By Donny Cates, Iban Coello and Rain Beredo

Without a doubt, Spider-Man books are among the top selling in the Marvel arsenal. He’s an extremely relatable character with a rich history and a great rogues gallery. Having said all that, we are entering an era where Venom is quickly becoming as popular as Spidey. Having Donny Cates on Venom is certainly a boost for the character, since Cates is clearly a rising star for Marvel. Not only is Cates writing Absolute Carnage, he’s also still writing the regular Venom series. Having his hands in many of the spider cookie jars, as well as an event, seems like good sign of faith for the writer, who knows how to make everyone a great character. As we enter issue 18 of Venom, we get more insight into some of the events that are happening in Absolute Carnage, as well as some more problems for Eddie.

Donny Cates has definitely done some different things with Eddie Brock. Eddie was essentially a likable loser jock who lucked out into getting a symbiote, but Donny Cates has done an excellent job in fleshing out who Eddie really is. This issue, Cates devotes the majority of the time on Dylan, who has grown as a character in his short stint in the book. Cates shows us a Dylan who is taking charge, as he sticks up for Normie and disobeys the Maker. Cates also gives us some background on Sleeper, the new symbiote that has been making waves in the comic community lately. The idea of who Sleeper is is interesting. I can’t say if he’ll be a long term character, but Cates does give him an interesting little intro in this issue. As usual, the standout of this book is the Maker. Cates writes him so deliciously that you can’t help but like him. As a reader, we know he’s pretty much a bad person, but Cates has built him up as a decent ally to Eddie. While things end on a cliffhanger, Cates has made sure that this is a tie-in that matters.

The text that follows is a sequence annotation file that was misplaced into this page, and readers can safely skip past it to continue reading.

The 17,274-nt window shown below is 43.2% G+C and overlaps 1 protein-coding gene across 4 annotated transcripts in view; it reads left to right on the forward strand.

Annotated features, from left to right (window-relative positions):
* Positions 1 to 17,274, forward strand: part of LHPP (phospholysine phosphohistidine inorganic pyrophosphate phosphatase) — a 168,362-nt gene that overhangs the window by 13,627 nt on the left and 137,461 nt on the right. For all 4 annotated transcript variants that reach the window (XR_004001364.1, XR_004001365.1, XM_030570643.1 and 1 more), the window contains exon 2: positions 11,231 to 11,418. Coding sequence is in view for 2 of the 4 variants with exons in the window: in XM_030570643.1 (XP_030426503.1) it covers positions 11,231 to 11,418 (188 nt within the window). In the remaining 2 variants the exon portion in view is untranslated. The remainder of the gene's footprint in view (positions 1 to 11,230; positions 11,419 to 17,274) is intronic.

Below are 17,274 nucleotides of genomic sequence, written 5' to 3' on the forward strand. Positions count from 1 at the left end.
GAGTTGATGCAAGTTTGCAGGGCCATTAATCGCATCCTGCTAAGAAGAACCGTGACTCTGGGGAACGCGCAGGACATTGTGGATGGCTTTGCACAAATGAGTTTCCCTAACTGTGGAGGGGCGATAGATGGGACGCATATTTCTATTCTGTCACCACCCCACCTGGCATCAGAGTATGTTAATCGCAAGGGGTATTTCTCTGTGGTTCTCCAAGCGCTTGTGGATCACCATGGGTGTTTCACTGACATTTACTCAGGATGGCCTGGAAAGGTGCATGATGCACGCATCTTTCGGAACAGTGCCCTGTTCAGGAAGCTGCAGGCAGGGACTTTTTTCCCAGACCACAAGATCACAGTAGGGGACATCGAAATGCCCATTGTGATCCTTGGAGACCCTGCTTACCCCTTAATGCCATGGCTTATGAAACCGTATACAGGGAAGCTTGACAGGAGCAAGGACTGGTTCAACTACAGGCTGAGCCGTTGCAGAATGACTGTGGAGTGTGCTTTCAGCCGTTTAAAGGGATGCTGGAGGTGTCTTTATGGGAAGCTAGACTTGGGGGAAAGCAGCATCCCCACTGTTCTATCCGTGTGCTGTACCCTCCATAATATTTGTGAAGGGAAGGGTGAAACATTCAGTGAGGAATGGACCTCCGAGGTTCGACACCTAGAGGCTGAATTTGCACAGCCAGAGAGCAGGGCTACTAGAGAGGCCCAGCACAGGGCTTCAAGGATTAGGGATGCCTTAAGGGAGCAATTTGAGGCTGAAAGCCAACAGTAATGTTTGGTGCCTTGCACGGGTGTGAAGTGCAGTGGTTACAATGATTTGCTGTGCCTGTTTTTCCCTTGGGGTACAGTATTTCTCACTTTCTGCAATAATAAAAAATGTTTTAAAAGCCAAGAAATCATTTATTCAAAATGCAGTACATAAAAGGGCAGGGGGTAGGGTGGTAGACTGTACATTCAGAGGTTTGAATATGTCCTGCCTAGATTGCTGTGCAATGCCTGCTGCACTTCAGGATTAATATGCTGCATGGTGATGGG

The pencils this issue are handled by Iban Coello with colors by Rain Beredo. Iban Coello’s art looks great this issue. The pencils are very clean and crisp and his style is likabe and easy to follow. In a panel where Dylan has decided to ignore what the Maker has told him, Coello gives us a great shot of Dylan smiling, it’s very mischievous. As symbiotes break free and chaos ensues, Coello draws one particular symbiote very sinister and creepy. The design works and is actually very menacing. The colors by Rain Beredo are great, as usual. Beredo is one of the best colorists in the business, and this issue he shows off some of his darker color palettes. On the first page, as we get a little back story on Sleeper, our eyes are drawn to the bright colors of Sleeper’s outfit as he blasts through a near pitch black sky. In a panel where the Maker is torturing someone and Dylan storms out of the room, Beredo perfectly colors the contrasting light from the doorway to the darkness of the room. An overall great issue for pencils and colors, as Coello and Beredo brought their A game for this book.

Venom has quietly become one of the better books Marvel publishes. Donny Cates has been able to do wonders with his cast of old characters and new ones. The art has been consistently good throughout the series, and this issue continues that trend. Venom #18 is a meaningful tie-in that should have some lasting effects on the series.

About The Author Jeremy Matcho

Jeremy Matcho is an employee of Amcom/ Xerox. He was born on the hard streets in Guam, and once met George Wendt at a local Jamesway department store. He was first exposed to comics at the tender age of 9, picking up X-Men #1. His favorite character then, and to this day is Cyclops. While he has been a Marvel fan for 20 years, DC is steadily becoming heavy competition. He also is the proud owner of a 2002 ford escort.

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